Originally posted by Nonpartisan on 10/12/06
Part IV of a five-part series on the history and future of the blogosphere.
Matt Stoller (who apparently is a major subject of this series, though I didn’t plan it that way at all) thinks it’s time bloggers got into field organizing, and he’s got lots of ideas about how to do it.
Where are [blogs] weakest? I would argue that our understanding of field and our ability to discuss it are lacking. Rather than seeking to go after new voters, we discuss messaging. I don’t think that’s bad, in fact I think new messaging and new voting pools are tied together. But we also have to discuss new pools of voters to tap, and ways to tap them.
Over the next few years, the blogosphere will to change the dialogue even more than it already has. My guess is that voter registration and mobilization is going to move (at least partially) online, and whole new segments of voters will respond to different messaging in somewhat unpredictable ways. And yes, I’ve been playing around with Facebook and MySpace a lot over the past six months. As game changing new tools, they are going to alter field programs as much as youtube has changed the medium of video and blogs have changed print.
We should get familiar with field. There are many ways to do so, of course. You can go phone-bank, you can canvass, and you can poll-watch. On election day, I recommend that if you’re not heavily involved in an existing campaign that you become an actual poll worker. You can sign up at Pollworkers for Democracy. What I saw in the Donna Edwards campaign was a total lack of competence and ability in the Maryland Board of Elections, and I imagine that’s true across the country.
I know next to nothing about field, so I won’t presume to argue with Matt here; everything he suggests sounds good. But I want to talk a little about the first time a candidate tried to organize a field operation through the blogs.
Anyone remember Joe Trippi? The architect of the online Dean machine has kept a relatively low-profile since the campaign ended, writing a book and working for failed LA mayoral candidate Bob Hertzberg and equally-failed DNC Chair candidate Simon Rosenberg. But back in 2003, Trippi was responsible for two of the most unique political strategies of the new millennium. I’m having a hard time finding the original links on Dean Nation, but this 2003 article by Baseline Magazine author Edward Cone explains things pretty well:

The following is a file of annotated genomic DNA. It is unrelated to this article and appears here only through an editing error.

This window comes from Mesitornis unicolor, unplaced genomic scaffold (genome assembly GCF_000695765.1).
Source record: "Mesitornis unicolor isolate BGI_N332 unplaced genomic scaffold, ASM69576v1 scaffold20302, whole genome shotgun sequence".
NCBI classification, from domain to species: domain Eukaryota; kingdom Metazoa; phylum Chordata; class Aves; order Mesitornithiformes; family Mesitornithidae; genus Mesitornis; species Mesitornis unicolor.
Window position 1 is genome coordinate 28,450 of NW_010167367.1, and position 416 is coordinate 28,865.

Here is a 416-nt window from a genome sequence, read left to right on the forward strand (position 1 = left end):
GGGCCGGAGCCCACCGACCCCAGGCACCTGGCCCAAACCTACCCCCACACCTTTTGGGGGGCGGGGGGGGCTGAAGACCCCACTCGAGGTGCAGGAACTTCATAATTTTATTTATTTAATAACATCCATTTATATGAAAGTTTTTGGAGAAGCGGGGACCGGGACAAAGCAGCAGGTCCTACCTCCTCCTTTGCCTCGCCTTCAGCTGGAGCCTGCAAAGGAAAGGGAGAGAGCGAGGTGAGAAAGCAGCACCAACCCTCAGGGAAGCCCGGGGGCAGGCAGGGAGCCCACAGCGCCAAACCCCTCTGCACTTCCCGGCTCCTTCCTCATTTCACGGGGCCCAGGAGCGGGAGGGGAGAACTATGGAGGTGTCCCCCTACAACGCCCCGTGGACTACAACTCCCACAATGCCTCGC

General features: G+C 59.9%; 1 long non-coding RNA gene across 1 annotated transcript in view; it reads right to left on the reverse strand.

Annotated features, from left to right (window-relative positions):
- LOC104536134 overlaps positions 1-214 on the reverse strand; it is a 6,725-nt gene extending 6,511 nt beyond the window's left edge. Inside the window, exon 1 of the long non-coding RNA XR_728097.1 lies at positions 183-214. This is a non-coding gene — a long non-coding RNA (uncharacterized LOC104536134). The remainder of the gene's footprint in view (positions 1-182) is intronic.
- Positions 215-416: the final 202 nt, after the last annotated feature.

The Dean campaign has used the Meetup service on the Web to get local volunteers together. Campaign staffers set a meeting date and publicize it through email, list serves, and on the campaign’s weblog, called Blog for America.
Supporters then go to the Meetup page from a Dean web site (www.blogforamerica.com) and take matters into their own hands. Once they register, the volunteers choose a meeting location. They gather at the appointed time and place, with no Dean staff participation needed. Together they perform tasks suggested by headquarters, watch videos of the candidate sent by the campaign, and plot local tactics and strategy.
At one Nov. 4 Meetup event at the Green Bean coffee shop in Greensboro, NC, volunteer coordinator Abigail Seymour printed out Dean position statements from the Web and put them on tables at the back of the cafe. When volunteers showed up, they could easily review Dean’s latest policy stands as they went about the day’s work: writing personal letters to undecided voters in Iowa.
The Meetup software provided a rough headcount of expected attendees, so the Dean staff sent Seymour enough letter-writing kits to hand out as each volunteer arrived. The kits include stamps, sample letters and the name and address of an undecided Iowan that the Dean campaign hopes to sway. The campaign even sends along a box of ballpoint pens.
Simply put, Trippi’s strategy worked like this: 1) pull under the campaign umbrella the naturally-metastasizing phenomenon of Meetup, which provided an almost unending pool of volunteers; and 2) put these volunteers to work writing letters to undecided voters in Iowa and New Hampshire, creating a steady stream of free and almost surreptitious advertising that was hitting the most vulnerable voter targets in critical states. Along with these points, Trippi interacted directly with bloggers at both the in-house campaign blog and Dean Nation, cross-posting inspirational and strategic posts and interacting with bloggers in comments.
Neither tactic worked. In Arizona, where I was a co-founder of my local Meetup, the Clark team moved in six months before the primary with an official office and swamped us for a strong second-place showing. The same thing happened in Iowa, where a lot of new voters brought into the caucuses by meetups seem to have been convinced by the more experienced and better-organized Kerry and Edwards camps to change their votes. As for the letter-writing campaign, apparently Iowa and New Hampshire voters were merely offended at the idea that out-of-state voters would attempt to tell them how to vote.
But if Trippi failed in the particulars, his overall strategy was sound — and highly innovative. By capitalizing on a movement that was already active when he found it, he created a sense of ownership for everyone who worked the campaign. By giving every volunteer something concrete to do at every monthly meeting, he made them all feel needed by the campaign. These two emotions — ownership and indispensability — turned the Dean candidacy into a bona fide popular movement and made its adherents into die-hard devotees. You can’t buy the kind of loyalty Trippi got for free from these two simple techniques.
I don’t know how the blogs can be better used to help Democrats gain an edge on field operations, but I think further investigation is a worthy endeavor. Matt’s right on this one — and if some of the real big shots would get in on the game and conduct some formal research on the matter, they would be well served.